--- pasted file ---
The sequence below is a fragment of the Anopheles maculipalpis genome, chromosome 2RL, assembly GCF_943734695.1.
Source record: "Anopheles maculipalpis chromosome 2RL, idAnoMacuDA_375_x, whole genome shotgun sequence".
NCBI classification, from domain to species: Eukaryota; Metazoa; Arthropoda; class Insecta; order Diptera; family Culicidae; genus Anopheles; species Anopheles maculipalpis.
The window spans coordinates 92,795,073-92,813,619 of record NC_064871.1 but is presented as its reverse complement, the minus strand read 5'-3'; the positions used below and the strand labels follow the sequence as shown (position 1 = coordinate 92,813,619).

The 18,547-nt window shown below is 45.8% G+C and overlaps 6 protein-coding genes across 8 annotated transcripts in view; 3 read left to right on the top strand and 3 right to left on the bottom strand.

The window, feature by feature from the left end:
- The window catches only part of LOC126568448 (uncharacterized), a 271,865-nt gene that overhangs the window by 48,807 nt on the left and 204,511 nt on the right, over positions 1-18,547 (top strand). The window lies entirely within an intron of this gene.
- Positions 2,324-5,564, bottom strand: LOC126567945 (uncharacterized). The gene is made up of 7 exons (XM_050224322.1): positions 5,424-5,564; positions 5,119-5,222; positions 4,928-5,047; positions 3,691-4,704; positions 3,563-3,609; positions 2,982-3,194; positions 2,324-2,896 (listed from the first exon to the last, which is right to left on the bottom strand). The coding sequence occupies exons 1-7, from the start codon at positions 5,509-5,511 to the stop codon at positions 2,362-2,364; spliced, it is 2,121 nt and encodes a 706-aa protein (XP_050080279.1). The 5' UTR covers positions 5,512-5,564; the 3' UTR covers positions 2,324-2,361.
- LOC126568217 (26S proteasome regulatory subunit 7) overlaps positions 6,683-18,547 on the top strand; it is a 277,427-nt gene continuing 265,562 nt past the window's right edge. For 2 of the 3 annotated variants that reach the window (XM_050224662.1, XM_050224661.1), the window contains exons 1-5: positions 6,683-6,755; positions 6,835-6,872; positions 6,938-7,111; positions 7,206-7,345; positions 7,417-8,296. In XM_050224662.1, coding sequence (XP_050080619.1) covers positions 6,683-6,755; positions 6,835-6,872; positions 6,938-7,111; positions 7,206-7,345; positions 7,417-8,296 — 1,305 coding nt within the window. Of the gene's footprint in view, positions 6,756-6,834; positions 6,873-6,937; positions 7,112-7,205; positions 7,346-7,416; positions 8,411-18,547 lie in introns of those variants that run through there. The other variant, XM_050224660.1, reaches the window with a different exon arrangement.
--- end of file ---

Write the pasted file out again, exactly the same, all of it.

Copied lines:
The sequence below is a fragment of the Anopheles maculipalpis genome, chromosome 2RL, assembly GCF_943734695.1.
Source record: "Anopheles maculipalpis chromosome 2RL, idAnoMacuDA_375_x, whole genome shotgun sequence".
NCBI classification, from domain to species: Eukaryota; Metazoa; Arthropoda; class Insecta; order Diptera; family Culicidae; genus Anopheles; species Anopheles maculipalpis.
The window spans coordinates 92,795,073-92,813,619 of record NC_064871.1 but is presented as its reverse complement, the minus strand read 5'-3'; the positions used below and the strand labels follow the sequence as shown (position 1 = coordinate 92,813,619).

The 18,547-nt window shown below is 45.8% G+C and overlaps 6 protein-coding genes across 8 annotated transcripts in view; 3 read left to right on the top strand and 3 right to left on the bottom strand.

The window, feature by feature from the left end:
- The window catches only part of LOC126568448 (uncharacterized), a 271,865-nt gene that overhangs the window by 48,807 nt on the left and 204,511 nt on the right, over positions 1-18,547 (top strand). The window lies entirely within an intron of this gene.
- Positions 2,324-5,564, bottom strand: LOC126567945 (uncharacterized). The gene is made up of 7 exons (XM_050224322.1): positions 5,424-5,564; positions 5,119-5,222; positions 4,928-5,047; positions 3,691-4,704; positions 3,563-3,609; positions 2,982-3,194; positions 2,324-2,896 (listed from the first exon to the last, which is right to left on the bottom strand). The coding sequence occupies exons 1-7, from the start codon at positions 5,509-5,511 to the stop codon at positions 2,362-2,364; spliced, it is 2,121 nt and encodes a 706-aa protein (XP_050080279.1). The 5' UTR covers positions 5,512-5,564; the 3' UTR covers positions 2,324-2,361.
- LOC126568217 (26S proteasome regulatory subunit 7) overlaps positions 6,683-18,547 on the top strand; it is a 277,427-nt gene continuing 265,562 nt past the window's right edge. For 2 of the 3 annotated variants that reach the window (XM_050224662.1, XM_050224661.1), the window contains exons 1-5: positions 6,683-6,755; positions 6,835-6,872; positions 6,938-7,111; positions 7,206-7,345; positions 7,417-8,296. In XM_050224662.1, coding sequence (XP_050080619.1) covers positions 6,683-6,755; positions 6,835-6,872; positions 6,938-7,111; positions 7,206-7,345; positions 7,417-8,296 — 1,305 coding nt within the window. Of the gene's footprint in view, positions 6,756-6,834; positions 6,873-6,937; positions 7,112-7,205; positions 7,346-7,416; positions 8,411-18,547 lie in introns of those variants that run through there. The other variant, XM_050224660.1, reaches the window with a different exon arrangement.